Austerity without end? European employment in the crisis. Trinity College Dublin, Ireland, 12-14 September 2013

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International Working Party on Labour Market Segmentation

34th Annual Conference

“Austerity without end? European employment in the crisis”

Trinity College Dublin, Ireland

12-14 September 2013

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Once upon a time Ireland was held up a model for European growth. Then came the crisis and suddenly Ireland was held to exemplify all the follies that had caused it. Now in spring 2013 Ireland is being presented as exemplifying a route out of the crisis. Yet even the most optimistic forecast years of austerity ahead.

This is the background for the 34th annual conference of the International Working Party on Labour Market Segmentation Traditionally IWPLMS conferences have focused on the shaping of employment by institutions such as the systems of social welfare, education and industrial relations. These concerns remain crucial for understanding employment in the epoch of austerity. Do long-established forms of division and segmentation continue? Are they supplemented or replaced by new divisions? Understanding the labour market in the crisis however also means looking at the strategies of specific actors - firms, unions and individuals; it involves the lived experience of truncated careers, precarious employment and long term unemployment - and even the occasional success. It also involves new themes. More so than ever before, employment is shaped by European and even global institutions; global firms and individual migrants are mobile across national boundaries; position in the labour market is also shaped not just by macro-level economic policy but by the financialisation of everyday life.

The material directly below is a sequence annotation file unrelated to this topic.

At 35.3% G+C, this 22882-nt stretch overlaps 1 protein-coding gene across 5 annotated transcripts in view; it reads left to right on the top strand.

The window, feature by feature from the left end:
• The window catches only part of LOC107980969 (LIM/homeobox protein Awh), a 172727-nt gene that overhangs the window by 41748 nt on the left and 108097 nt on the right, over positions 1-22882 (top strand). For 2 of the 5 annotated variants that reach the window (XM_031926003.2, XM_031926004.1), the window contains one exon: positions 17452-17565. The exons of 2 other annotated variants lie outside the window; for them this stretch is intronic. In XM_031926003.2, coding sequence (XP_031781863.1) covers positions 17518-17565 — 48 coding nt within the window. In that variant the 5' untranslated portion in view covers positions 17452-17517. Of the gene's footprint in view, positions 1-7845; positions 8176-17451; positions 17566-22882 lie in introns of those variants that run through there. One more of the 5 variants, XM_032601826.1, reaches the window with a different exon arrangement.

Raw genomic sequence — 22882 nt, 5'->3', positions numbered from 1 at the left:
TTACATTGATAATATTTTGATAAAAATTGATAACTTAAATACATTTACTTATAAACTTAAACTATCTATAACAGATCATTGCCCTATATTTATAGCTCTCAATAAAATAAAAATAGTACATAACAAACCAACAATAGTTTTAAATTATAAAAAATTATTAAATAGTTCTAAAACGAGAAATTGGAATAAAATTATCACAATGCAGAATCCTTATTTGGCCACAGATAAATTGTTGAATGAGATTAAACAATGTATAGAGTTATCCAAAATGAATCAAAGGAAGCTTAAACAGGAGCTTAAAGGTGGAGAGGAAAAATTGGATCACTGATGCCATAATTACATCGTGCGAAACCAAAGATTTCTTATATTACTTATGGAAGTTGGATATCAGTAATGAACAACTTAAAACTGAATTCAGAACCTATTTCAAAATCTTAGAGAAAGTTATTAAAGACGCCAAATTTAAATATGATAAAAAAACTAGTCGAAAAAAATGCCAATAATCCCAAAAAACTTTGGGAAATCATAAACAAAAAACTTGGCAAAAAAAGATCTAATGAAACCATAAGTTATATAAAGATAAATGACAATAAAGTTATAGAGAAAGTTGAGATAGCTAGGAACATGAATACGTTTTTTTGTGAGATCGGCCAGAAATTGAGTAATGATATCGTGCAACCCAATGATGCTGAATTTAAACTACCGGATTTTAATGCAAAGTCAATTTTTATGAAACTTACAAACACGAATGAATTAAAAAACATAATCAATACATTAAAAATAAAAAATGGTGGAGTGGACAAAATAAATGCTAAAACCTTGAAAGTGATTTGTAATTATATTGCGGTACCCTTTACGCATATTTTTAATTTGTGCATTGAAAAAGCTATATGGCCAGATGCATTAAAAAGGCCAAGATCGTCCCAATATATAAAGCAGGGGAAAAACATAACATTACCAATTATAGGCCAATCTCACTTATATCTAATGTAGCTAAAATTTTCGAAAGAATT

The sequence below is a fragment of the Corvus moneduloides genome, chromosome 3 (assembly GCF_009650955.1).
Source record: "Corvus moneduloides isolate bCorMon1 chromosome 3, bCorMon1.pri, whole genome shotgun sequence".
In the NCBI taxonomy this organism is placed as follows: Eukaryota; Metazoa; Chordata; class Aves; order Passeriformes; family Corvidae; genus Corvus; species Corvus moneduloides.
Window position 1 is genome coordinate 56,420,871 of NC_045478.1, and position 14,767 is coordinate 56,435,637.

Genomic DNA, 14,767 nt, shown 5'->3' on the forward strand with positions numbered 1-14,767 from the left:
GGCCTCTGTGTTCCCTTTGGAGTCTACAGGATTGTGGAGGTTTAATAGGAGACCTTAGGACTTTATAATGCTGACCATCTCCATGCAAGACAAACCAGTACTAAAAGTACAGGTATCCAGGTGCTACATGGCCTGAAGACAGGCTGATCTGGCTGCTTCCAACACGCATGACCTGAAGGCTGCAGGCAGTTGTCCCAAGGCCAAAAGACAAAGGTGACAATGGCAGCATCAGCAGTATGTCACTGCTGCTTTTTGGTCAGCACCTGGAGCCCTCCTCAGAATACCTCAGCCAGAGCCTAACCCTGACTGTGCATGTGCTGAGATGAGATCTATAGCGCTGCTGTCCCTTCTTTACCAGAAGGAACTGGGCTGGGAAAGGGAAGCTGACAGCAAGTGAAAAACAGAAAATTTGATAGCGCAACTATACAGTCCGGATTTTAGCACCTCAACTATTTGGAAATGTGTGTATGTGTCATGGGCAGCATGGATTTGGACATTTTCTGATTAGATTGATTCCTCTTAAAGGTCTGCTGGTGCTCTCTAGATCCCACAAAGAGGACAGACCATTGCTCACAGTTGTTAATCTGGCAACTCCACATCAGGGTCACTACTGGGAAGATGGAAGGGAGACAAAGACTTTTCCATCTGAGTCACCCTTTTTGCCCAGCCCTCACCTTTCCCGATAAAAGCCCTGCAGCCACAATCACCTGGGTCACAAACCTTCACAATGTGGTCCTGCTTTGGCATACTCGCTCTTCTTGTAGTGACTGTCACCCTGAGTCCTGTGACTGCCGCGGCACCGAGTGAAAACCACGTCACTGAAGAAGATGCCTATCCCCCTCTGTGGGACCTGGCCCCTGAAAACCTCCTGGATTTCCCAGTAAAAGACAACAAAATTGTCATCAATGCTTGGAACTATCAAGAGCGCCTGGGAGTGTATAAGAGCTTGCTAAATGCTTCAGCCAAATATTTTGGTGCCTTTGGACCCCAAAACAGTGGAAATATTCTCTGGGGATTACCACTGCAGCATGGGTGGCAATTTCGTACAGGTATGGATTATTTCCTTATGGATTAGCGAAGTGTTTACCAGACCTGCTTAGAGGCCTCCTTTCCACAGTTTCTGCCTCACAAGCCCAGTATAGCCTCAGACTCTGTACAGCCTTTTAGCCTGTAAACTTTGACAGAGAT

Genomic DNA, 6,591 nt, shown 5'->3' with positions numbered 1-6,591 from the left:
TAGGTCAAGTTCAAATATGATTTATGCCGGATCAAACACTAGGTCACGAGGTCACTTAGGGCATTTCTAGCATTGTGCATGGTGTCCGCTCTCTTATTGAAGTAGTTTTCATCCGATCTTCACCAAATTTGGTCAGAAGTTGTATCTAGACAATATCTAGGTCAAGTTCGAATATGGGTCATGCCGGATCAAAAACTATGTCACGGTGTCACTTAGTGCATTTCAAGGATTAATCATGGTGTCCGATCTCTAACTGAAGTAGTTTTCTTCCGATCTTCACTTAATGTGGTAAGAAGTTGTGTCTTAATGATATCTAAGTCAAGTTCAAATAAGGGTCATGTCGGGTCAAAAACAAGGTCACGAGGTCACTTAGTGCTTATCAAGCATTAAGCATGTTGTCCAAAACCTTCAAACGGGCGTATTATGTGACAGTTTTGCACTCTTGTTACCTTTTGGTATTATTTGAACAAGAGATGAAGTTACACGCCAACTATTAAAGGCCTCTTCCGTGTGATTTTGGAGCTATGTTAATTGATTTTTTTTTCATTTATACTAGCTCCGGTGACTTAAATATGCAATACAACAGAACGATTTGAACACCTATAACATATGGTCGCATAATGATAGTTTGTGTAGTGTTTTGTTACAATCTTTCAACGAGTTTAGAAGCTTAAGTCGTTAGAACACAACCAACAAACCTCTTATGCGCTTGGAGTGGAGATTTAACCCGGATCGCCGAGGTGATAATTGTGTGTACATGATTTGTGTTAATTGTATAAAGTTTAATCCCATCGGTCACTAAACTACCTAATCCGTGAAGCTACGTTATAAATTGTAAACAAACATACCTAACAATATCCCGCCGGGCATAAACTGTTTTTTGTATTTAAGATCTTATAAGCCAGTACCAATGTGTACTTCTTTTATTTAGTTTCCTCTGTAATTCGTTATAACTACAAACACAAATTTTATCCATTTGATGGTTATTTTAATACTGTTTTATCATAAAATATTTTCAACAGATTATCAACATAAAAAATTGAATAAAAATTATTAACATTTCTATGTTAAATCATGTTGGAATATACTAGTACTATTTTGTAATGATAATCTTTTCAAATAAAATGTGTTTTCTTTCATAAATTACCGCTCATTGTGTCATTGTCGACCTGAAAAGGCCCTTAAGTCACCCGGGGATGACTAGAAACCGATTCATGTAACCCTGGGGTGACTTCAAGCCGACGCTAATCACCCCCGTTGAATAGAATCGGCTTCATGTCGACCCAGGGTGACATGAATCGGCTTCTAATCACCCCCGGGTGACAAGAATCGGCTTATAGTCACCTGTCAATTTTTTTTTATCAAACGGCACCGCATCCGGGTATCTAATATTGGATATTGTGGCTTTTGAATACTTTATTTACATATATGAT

Against this background the conference seeks papers on such topics as:

Austerity and the labour market

Low wage work, unemployment, precarious employment

Social policy and employment in the crisis

The national welfare states - resilience, transformation or disintegration? What is the role of education and training in the crisis? Important here would be international comparisons especially within the Eurozone crisis countries (e.g. Ireland in contrast to Greece).

Not just the 1930s (or even the 1970s)

Distinctive features of the current crisis in crisis countries: household debt and household assets) new household and individual strategies (extended adolescence, mobility and migration as solutions); the uneven crisis and jobs growth elsewhere in Europe

Employment in a new growth model

Scenarios for sustainable employment: revaluing ordinary work, ecological transformation and employment, beyond the rhetoric of the knowledge society

We invite you to submit an abstract (maximum 500 words) on our online paper management system at The Submission Deadline is 29 April 2013, and it is expected that (should your paper be accepted for presentation) the final version of the paper is completed and submitted by 1 August 2013.